- In 2000/2001 Tranz Rail brought on board a new chief executive, Michael Beard, to try to arrest an ongoing decline in profits, share price and a mounting legacy of infrastructure and rolling stock that would need hefty investment. In short, the company was not making a return on capital that was worth investing further in it - what that means is simple, the average investor was better off putting money in bank deposits than in Tranz Rail. Michael Beard announced a new focus on freight businesses by commodity, and that a whole raft of lines looked like they should be closed, with much publicity surrounding the Napier to Gisborne line - an expensive to run line, with barely enough freight to keep a train a day going. He also announced Tranz Rail would sell off its passenger businesses.
- Government leaped, various Ministers declared this plan was unacceptable and negotiations began on saving various parts of the network/system with subsidies. Auckland local authorities sought to spend $120 million of ratepayers' money to buy the entire Auckland metropolitan rail network to meet aspirations for a massive upgrade of commuter rail services. Central government did it instead, spending $81 million to buy back the Auckland rail network, despite Treasury valuations at the time, of it being worth no more than a quarter of that. Meanwhile Tranz Scenic was sold, and Tranz Rail agreed to not close any lines while it continued negotiations with government on rail policy.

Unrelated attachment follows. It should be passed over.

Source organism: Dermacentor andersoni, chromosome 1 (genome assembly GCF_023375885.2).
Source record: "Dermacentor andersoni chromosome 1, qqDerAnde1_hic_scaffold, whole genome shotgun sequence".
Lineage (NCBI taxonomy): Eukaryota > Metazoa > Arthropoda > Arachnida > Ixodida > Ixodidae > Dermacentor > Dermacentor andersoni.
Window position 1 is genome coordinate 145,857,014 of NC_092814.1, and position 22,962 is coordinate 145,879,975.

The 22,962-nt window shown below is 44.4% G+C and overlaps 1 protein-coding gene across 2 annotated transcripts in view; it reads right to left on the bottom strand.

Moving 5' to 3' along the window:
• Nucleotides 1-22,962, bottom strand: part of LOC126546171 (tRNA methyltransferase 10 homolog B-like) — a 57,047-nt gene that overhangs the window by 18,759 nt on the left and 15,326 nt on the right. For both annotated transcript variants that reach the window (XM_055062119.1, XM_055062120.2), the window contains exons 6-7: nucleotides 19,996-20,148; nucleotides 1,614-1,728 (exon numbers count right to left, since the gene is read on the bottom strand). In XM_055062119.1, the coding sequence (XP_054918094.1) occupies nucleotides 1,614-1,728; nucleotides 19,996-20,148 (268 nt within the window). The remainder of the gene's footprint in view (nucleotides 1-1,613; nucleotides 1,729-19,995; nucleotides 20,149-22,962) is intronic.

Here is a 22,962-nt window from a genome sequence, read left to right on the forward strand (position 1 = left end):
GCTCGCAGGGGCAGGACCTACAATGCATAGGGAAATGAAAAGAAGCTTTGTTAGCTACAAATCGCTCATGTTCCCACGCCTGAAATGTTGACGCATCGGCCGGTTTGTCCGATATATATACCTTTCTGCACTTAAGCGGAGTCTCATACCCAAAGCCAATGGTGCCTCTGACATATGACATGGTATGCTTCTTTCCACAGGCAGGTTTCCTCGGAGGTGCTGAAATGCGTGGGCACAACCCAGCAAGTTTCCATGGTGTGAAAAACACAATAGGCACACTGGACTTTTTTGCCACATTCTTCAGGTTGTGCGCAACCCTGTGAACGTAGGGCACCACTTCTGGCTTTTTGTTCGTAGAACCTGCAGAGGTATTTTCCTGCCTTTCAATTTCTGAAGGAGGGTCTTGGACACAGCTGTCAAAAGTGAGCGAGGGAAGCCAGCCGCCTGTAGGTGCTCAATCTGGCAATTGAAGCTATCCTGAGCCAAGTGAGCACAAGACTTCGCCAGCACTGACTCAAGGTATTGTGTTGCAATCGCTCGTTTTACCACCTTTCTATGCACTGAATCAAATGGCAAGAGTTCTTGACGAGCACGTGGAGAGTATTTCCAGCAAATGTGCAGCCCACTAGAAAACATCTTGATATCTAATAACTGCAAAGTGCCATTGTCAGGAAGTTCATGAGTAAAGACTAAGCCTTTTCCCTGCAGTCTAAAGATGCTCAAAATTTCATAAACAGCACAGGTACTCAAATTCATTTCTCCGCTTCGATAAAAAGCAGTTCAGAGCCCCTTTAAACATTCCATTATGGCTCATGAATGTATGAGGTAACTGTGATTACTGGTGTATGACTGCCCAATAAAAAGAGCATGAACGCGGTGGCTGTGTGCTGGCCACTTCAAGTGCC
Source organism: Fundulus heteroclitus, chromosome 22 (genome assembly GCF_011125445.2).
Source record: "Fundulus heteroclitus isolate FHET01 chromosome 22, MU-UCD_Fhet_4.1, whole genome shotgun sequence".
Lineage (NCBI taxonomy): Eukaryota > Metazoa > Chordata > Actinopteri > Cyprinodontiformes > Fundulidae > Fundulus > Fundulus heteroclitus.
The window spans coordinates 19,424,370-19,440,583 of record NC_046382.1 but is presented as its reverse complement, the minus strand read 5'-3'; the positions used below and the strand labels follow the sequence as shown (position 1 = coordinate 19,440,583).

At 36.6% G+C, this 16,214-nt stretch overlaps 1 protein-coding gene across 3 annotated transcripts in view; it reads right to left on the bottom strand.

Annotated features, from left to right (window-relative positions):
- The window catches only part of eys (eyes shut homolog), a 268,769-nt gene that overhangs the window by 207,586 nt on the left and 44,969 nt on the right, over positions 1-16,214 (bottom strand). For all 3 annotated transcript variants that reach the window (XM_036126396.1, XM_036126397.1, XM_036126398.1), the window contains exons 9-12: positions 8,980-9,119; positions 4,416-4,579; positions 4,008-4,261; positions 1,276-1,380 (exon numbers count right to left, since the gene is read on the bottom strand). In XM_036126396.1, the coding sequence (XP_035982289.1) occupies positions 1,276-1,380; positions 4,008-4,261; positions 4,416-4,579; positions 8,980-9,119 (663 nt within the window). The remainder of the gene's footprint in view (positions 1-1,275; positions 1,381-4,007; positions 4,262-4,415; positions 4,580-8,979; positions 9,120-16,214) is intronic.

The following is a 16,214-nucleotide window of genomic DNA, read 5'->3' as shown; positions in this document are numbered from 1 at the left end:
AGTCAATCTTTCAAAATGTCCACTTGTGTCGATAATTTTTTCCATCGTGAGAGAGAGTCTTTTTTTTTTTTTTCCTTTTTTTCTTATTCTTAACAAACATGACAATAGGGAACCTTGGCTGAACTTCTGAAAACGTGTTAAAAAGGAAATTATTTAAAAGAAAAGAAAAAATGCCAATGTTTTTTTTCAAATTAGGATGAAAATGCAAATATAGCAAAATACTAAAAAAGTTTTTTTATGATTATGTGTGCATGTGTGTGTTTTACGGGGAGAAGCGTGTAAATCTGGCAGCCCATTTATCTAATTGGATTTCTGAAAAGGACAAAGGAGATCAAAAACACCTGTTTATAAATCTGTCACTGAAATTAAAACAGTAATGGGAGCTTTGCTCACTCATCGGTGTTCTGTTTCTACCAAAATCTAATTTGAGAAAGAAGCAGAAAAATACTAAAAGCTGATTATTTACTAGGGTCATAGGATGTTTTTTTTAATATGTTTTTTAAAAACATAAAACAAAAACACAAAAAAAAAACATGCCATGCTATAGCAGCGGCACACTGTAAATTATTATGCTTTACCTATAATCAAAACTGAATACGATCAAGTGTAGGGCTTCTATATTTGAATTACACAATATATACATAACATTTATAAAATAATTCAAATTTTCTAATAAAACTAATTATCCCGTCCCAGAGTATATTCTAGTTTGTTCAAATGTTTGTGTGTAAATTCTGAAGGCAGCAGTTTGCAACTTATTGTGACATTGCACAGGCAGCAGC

- Tranz Rail's shareholders were keen to bail out, and a deal was struck whereby Toll Holdings would buy the company, in exchange for the government taking over the rest of the railway network for $1. The government would own and maintain the rail network, while Toll would have a monopoly on rail freight services as long as it maintained a minimal level of service on each line. Toll was meant to pay adequate track access charges to keep the network maintained, while the government agreed to put $200 million taxpayers' money into the network.